Jerry Gauld just decided to do it: Take a long (39 days) winter hike across the North Country Trail. On a cold February 1, 2006, Fife Lake bulldozer operator Jerry Gauld pulled on his worn work boots, loaded up his Kelty Redhawk 5000 pack, its straps frayed like a bushy squirrel tail, and asked his wife to drop him at the Mackinac Bridge.
From there, he snowshoed along the North Country Trail, camping in a tent at night, hellbent on trekking to the western end of the Upper Peninsula. Thirty-nine days later, he reached the Wisconsin border town of Ironwood and lived to tell the tale. Here, he shares the perspective you get only after walking 400 miles in Michigan winter wilderness. In his own words …
It snowed almost every day. I don’t think there was ever a night ever on the whole trip, not one night that it didn’t snow.
That’s my water can—an old bean can, a tall one. There’s a string attached to it. Why I done that: if I’m in the U.P. along the slopes, if the creeks were thawed out, the snow banks would be maybe 4 feet high and you can’t get close to them without the bank caving in, and then you’re going in. So I take this string and I can literally cast for water and fill my water jugs. I’d go through about four or five of these jugs in a day. I drank water constantly.
The way I kept my water thawed out is, at night, I slept with it. … One time I couldn’t find any water, and I had a tall Quenchers jug—jug must be 20 ounces. I filled that full of snow, and I slept with it to try to make water. I got enough to take a sip in the morning. Water is a precious issue when you’re hiking. I mean, it’s everything.
To me, cooking is a waste of water. You’re better off carrying food you don’t have to cook. That’s just the way I look at it. I mean, other people think differently, but if they went on a trip like I did, they’d soon discover. I started out with a stove and realized that it wasn’t going to be of any value.
I packed soft shell tortillas, a couple packages of them. I got pre-fried bacon ’cause that stuff is super light and I can carry a pound or two of that. It’s really got all the goodies in it to keep your energy up. I ate a ton of power bars. And I put some junk food in my pocket. I always carried some Good & Plentys with me, and cow tails. I love those things. Also cheese. Real cheese. It’s the Kraft, but it’s the real stuff, not that, what you call it, processed cheese. That way you got a lot of energy stuff there.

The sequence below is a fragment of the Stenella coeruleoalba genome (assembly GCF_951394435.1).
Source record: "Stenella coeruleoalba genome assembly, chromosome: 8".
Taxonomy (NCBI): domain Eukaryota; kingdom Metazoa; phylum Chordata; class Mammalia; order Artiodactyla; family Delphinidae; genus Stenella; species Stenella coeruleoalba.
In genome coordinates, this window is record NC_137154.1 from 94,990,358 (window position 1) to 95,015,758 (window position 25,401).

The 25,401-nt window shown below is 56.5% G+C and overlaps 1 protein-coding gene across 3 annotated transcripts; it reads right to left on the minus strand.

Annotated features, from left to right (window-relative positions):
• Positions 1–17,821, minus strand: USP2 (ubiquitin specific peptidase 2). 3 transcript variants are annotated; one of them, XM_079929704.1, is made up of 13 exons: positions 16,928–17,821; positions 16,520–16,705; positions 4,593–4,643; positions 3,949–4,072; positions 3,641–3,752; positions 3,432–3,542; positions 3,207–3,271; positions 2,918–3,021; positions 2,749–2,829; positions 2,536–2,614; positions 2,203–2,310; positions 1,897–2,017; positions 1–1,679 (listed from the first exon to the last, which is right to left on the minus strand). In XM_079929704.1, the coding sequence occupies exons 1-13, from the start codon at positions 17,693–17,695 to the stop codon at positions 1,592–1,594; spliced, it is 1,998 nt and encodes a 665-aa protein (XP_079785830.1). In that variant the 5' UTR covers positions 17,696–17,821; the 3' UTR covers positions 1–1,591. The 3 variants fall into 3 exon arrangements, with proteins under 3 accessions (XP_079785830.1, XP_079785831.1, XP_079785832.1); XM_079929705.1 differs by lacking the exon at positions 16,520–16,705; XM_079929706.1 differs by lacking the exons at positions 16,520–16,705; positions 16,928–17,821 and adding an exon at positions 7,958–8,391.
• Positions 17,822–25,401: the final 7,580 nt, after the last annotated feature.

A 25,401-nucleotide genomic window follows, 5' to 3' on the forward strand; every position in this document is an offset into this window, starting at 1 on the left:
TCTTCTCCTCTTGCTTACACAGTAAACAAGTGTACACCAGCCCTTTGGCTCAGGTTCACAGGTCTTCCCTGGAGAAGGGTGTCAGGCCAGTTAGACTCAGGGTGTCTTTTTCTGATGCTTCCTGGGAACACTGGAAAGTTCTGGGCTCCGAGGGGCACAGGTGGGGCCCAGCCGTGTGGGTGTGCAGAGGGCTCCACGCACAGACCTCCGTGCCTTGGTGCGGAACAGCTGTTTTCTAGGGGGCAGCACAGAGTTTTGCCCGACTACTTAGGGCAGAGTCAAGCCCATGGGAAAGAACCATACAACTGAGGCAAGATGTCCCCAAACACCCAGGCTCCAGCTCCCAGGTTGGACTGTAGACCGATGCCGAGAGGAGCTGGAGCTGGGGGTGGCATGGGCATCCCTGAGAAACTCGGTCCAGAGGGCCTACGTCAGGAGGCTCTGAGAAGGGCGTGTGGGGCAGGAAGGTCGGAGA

I carried sinew, in case I have to repair something. I can repair a snowshoe, fix my pack. I carry some baseball needles; I’ll have some of those in case you want to sew your hand back on or something (laughs).
You can’t wash your clothes, so why carry a bunch? I’d change my socks, even though they were dirty. And just keep swapping them back and forth. And I’d hang ’em off the back of my pack if it wasn’t raining or snowing, and let them air out. So I only brought a few pairs of socks. I had a jacket, my company jacket, shell cover—somewhat waterproof—fleece lining. I wore that and some long-sleeved wicking shirts. These are my work boots. I’d worn ’em all year. You want to carry a couple pair of gloves. One pair of light ones for tearing down your gear. Packing it away in the morning. But along Lake Superior I had some ski gloves. I think next time I’m going to buy some good quality mittens.
Do not, for any reason, try that trip without maps, ’cause like in the McCormick [wilderness area], it’s not marked. There are no marks on the trees, and you need a compass, and you need maps. For your own sanity. You could theoretically do the trip without maps, but just like this one area I went through, loggers had been in and cut all the trees down, and any trail was abolished. Maybe they went in there and fixed it. When I was in, there weren’t any marks.